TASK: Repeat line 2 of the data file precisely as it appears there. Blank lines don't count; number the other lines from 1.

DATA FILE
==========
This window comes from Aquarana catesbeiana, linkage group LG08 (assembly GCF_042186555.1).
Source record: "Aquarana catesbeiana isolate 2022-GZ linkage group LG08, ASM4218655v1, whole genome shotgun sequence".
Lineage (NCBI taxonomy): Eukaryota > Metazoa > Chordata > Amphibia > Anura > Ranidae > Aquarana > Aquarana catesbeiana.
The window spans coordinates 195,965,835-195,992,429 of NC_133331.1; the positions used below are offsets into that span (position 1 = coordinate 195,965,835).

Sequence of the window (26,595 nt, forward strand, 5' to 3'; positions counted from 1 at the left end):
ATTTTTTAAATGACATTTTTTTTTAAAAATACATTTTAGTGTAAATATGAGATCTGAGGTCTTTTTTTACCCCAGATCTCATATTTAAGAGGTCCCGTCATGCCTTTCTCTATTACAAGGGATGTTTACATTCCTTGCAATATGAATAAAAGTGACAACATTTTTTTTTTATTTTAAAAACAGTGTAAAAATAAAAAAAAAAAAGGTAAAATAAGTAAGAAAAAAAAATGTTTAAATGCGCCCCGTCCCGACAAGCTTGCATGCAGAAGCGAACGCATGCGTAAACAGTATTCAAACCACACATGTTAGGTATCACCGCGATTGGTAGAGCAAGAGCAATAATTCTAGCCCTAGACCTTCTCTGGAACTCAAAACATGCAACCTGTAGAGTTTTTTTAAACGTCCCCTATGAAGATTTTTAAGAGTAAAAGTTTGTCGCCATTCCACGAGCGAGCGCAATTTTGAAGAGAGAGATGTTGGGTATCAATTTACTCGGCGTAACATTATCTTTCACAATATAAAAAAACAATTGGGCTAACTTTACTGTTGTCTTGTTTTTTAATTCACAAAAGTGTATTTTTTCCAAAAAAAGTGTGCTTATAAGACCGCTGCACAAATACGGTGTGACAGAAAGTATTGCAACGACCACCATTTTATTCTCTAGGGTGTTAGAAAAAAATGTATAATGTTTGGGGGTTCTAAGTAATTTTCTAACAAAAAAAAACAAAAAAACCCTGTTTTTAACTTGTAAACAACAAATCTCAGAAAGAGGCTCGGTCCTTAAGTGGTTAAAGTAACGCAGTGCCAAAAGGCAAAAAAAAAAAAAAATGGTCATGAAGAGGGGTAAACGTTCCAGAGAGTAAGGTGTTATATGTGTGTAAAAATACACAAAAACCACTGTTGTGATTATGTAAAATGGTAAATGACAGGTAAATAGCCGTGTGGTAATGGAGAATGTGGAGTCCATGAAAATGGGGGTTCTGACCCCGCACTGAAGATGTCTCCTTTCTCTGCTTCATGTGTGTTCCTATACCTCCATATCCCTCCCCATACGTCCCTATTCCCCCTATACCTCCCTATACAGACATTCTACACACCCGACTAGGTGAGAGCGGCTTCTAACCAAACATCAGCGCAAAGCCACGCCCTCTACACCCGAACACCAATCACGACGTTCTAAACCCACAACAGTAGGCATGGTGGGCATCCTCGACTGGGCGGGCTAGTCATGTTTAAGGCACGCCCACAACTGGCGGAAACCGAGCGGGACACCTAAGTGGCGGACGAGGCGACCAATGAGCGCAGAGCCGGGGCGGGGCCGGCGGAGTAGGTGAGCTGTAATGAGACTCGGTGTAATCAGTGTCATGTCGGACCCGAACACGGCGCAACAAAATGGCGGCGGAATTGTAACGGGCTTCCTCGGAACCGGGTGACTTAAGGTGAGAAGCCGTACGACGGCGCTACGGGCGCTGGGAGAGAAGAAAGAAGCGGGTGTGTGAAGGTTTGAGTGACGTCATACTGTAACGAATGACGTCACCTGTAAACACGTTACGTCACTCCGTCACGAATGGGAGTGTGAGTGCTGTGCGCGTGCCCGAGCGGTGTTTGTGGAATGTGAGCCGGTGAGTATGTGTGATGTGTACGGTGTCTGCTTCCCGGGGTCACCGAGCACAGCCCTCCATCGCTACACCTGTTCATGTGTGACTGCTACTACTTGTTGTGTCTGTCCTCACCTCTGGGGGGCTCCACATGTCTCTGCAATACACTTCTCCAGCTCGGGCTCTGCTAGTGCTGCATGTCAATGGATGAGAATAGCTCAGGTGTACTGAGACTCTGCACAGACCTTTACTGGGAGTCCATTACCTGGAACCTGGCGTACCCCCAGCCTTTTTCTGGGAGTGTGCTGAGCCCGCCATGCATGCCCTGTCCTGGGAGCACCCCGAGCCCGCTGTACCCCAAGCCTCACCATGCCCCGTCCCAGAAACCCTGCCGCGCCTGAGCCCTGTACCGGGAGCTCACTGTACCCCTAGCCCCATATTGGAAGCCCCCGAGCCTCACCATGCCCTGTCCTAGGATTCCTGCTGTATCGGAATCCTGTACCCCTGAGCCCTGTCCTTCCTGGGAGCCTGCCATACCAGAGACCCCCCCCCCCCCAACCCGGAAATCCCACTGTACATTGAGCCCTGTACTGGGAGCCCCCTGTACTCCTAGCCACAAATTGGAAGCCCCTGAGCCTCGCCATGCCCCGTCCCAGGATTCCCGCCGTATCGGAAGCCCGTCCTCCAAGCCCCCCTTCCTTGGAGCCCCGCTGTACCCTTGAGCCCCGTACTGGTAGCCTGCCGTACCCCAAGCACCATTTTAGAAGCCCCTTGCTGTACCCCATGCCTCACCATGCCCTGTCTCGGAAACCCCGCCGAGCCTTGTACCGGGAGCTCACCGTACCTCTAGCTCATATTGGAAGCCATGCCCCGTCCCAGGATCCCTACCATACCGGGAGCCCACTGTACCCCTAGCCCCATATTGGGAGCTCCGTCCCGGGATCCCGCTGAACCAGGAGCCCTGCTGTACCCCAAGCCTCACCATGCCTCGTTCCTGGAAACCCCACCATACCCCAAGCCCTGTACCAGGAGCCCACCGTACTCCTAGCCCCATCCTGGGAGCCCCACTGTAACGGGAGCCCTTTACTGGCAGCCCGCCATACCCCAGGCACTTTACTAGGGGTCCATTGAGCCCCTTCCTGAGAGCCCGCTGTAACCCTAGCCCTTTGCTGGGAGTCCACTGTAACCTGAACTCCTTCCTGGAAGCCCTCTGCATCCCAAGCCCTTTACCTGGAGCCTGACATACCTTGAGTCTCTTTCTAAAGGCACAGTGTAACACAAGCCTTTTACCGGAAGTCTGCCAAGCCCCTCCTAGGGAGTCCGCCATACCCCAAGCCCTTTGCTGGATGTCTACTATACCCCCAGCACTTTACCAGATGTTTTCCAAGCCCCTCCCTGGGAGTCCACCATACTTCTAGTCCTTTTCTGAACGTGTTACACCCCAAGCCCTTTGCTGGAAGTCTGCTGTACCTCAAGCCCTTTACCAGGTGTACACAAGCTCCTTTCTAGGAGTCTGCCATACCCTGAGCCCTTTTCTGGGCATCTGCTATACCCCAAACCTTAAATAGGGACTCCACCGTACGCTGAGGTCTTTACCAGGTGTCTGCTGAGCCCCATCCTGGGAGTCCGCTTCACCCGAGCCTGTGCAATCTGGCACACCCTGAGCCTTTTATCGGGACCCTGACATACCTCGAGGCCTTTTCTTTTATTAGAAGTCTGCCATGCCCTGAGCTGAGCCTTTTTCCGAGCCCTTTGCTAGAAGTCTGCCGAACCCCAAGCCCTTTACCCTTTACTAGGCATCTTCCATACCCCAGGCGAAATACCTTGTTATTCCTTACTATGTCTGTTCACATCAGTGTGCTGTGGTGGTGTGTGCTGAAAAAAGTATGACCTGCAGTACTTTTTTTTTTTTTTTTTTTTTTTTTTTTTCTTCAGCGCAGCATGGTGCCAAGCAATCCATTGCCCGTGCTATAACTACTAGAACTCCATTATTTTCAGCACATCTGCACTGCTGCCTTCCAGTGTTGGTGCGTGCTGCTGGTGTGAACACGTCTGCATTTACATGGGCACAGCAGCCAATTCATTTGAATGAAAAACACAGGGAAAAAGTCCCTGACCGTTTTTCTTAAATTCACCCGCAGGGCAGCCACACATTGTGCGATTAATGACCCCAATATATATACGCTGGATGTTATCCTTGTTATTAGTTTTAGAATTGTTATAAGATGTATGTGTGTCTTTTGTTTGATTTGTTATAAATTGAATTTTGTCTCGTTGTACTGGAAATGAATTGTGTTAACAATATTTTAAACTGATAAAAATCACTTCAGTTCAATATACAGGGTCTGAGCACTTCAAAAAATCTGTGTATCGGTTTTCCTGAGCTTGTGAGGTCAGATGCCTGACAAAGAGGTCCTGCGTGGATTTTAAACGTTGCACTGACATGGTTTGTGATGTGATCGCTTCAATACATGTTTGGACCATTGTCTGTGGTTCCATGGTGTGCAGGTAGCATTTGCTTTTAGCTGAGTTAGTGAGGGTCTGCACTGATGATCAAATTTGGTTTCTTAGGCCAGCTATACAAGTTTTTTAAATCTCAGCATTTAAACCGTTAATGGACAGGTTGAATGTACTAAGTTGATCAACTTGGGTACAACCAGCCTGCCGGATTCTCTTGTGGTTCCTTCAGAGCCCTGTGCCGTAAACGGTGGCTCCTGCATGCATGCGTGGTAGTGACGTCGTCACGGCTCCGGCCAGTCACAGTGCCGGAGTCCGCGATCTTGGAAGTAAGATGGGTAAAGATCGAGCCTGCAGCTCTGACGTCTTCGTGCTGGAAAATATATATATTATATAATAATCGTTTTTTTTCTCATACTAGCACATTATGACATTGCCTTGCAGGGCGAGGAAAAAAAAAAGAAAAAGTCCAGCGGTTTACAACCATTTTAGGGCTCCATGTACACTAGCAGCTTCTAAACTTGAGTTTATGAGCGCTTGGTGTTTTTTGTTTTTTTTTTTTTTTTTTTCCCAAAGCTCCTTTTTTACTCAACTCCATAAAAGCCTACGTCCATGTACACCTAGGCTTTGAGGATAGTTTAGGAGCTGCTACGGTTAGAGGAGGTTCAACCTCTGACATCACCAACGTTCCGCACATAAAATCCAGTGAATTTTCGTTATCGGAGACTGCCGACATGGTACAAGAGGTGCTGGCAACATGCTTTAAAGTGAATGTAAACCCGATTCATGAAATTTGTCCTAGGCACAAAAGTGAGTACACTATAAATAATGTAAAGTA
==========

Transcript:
Source record: "Aquarana catesbeiana isolate 2022-GZ linkage group LG08, ASM4218655v1, whole genome shotgun sequence".